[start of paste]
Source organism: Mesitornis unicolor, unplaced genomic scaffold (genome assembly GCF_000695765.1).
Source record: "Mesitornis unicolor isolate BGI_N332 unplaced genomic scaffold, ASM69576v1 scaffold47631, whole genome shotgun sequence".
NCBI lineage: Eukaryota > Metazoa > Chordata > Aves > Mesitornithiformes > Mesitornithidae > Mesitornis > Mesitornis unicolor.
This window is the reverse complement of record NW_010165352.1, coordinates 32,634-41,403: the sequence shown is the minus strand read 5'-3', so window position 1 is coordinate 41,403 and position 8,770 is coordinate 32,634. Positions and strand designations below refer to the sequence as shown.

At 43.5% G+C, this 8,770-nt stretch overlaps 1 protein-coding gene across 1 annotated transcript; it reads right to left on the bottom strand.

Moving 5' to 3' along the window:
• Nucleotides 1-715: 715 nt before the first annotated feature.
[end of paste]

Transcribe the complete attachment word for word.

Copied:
Source organism: Mesitornis unicolor, unplaced genomic scaffold (genome assembly GCF_000695765.1).
Source record: "Mesitornis unicolor isolate BGI_N332 unplaced genomic scaffold, ASM69576v1 scaffold47631, whole genome shotgun sequence".
NCBI lineage: Eukaryota > Metazoa > Chordata > Aves > Mesitornithiformes > Mesitornithidae > Mesitornis > Mesitornis unicolor.
This window is the reverse complement of record NW_010165352.1, coordinates 32,634-41,403: the sequence shown is the minus strand read 5'-3', so window position 1 is coordinate 41,403 and position 8,770 is coordinate 32,634. Positions and strand designations below refer to the sequence as shown.

At 43.5% G+C, this 8,770-nt stretch overlaps 1 protein-coding gene across 1 annotated transcript; it reads right to left on the bottom strand.

Moving 5' to 3' along the window:
• Nucleotides 1-715: 715 nt before the first annotated feature.